How to Improve DevOps Visibility


DevOps, by design, works quickly and accomplishes deadline-driven projects rapidly. With a high amount of project turnover, visibility into key operational data is easy to mismanage and can lead to simple mistakes, lack of optimization and organizational misalignment. To examine the effect of DevOps visibility, SmartDraw commissioned the “2019 DevOps Visibility Report.” The results were decisive: Each company surveyed is seeking ways to better DevOps visibility, and 84% of respondents list it as somewhat to extremely important to their organization. But achieving DevOps visibility is not always simple.

Roadblocks to Achieving DevOps Visibility

Respondents identified that visibility reports take skilled workers away from their other priorities. In a small, fast-moving lean team, removing a skilled worker from a key deadline-driven task can cause performance and timeliness to suffer.

Further, the reports often are visually complex and not useful. If the team member creating the visualization is unable to design it in a simple fashion, the report is often wasted effort as it provides no actionable insights.

Finally, and potentially the most harmful, the reports are static and do not accurately represent the current state of information. DevOps teams are meant to be agile, and poor report updating practices can lead to stale data. When that stale data is used to make decisions, organizations lose productivity and quality.

So, what should DevOps managers do to improve this process?

Key DevOps Visualization Recommendations

The “2019 DevOps Visibility Report” uncovered four insights to improve operational visibility and efficiency with expanded real-time DevOps data visualization:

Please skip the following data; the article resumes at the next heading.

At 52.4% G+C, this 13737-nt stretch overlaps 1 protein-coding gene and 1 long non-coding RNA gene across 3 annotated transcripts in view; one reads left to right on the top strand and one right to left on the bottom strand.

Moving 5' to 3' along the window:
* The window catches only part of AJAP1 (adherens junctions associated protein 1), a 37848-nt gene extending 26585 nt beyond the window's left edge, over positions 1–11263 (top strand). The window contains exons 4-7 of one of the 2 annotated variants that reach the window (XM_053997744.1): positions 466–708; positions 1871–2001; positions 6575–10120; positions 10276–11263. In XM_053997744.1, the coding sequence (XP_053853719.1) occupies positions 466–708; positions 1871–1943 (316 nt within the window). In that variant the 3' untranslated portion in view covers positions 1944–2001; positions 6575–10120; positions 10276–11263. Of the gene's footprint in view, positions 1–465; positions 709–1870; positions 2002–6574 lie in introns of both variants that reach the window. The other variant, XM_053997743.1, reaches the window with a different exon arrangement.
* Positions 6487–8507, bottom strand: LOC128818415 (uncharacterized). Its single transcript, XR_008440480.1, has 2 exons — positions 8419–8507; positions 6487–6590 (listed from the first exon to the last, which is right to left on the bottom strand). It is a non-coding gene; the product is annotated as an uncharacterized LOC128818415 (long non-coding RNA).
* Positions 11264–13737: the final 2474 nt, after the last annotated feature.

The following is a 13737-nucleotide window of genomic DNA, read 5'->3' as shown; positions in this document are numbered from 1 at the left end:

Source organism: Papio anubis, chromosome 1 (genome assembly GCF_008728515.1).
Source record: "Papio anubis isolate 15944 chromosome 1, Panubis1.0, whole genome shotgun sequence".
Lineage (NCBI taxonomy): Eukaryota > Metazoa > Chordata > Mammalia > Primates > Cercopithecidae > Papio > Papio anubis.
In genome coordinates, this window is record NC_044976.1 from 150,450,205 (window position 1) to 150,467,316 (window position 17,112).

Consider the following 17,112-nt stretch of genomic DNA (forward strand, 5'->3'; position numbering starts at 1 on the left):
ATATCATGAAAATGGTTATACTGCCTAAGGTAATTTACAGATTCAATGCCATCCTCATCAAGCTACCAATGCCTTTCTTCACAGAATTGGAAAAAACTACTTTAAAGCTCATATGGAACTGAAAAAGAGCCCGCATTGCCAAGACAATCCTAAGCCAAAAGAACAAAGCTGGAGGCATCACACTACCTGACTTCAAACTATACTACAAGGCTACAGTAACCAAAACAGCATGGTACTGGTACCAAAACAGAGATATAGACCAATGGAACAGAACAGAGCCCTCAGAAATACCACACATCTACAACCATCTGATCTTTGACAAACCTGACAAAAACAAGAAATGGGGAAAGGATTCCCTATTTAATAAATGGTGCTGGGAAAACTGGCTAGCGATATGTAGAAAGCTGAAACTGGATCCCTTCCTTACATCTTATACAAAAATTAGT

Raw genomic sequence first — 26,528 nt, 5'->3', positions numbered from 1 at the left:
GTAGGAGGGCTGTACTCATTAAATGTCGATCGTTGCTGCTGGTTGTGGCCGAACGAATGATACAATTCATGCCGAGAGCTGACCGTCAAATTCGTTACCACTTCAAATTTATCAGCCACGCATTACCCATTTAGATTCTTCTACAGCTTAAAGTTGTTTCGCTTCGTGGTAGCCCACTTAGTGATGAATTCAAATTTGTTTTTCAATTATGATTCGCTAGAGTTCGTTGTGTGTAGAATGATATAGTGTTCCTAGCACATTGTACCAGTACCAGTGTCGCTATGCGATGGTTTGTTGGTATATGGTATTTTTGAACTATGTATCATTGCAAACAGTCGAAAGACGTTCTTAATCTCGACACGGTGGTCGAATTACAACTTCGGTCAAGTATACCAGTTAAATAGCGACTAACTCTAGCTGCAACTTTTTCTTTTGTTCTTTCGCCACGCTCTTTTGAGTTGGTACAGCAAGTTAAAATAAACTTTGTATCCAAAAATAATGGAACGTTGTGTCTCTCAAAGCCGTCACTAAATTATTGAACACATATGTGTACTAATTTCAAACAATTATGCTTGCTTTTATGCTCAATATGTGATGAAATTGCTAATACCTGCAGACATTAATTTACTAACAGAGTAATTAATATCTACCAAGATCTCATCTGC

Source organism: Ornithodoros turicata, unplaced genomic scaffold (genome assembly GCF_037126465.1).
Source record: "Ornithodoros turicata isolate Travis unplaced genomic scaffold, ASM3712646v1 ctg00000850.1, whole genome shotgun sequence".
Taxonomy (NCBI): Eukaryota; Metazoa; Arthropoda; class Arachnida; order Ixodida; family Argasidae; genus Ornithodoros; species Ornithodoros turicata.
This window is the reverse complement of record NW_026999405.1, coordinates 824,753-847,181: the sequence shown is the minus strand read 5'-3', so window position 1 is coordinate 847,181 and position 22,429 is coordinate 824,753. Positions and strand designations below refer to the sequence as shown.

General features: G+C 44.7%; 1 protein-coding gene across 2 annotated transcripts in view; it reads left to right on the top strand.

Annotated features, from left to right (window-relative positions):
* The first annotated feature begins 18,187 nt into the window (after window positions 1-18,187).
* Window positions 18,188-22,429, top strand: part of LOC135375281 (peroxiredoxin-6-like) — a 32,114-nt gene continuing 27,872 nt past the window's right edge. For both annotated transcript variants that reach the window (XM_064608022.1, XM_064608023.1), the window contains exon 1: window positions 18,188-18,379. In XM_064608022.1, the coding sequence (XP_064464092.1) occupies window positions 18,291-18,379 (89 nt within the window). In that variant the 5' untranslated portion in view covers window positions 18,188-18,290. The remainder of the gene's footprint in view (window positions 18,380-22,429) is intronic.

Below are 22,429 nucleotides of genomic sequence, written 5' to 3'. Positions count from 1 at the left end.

• Avoid building static reports in spreadsheets: Spreadsheets, while effective at data analysis, are not the correct medium for visibility reports. The static data quickly become out of date and useless. In today’s modern business landscape of rapid change and competition, any manual work becomes a risk to an organization’s decision-making ability.
  • Present common DevOps information in an easily comprehensible manner: Respondents reported challenges in reporting data in a way that a variety of audiences could comprehend. These reports are designed to be consumed by multiple levels of the organization, with varying degrees of technical knowledge. The most successful respondents focused on visualizing data in an easy-to-understand way.
  • Adopt low or no-code solution for visualizing unique relational data: By utilizing a solution that is fully or mostly automated, organizations allow their skilled team members to prioritize deadline-driven work. Further, this automation allows for improving real-time information and lessens the likelihood of stakeholders making decisions based on old, outdated data.
  • Create self-service reports that enable non-engineers to visualize DevOps data without submitting change requests to engineering: It’s crucial to be able to remove DevOps team members from the update process. Key stakeholders should have the ability to generate a report easily and without input from DevOps. Additionally, this report should be based on existing source data, and should allow for anyone to drill further in to see the raw numbers that the visualization is drawn from.


A good DevOps process improves quality, lowers cost and saves time. Yet, poor visibility can limit DevOps success and lead to misalignment. Organizations should adopt an automated real-time DevOps visibility solution to allow team members to focus on the crucial pieces of their role, provide relevant information to managers and create digestible visualizations.

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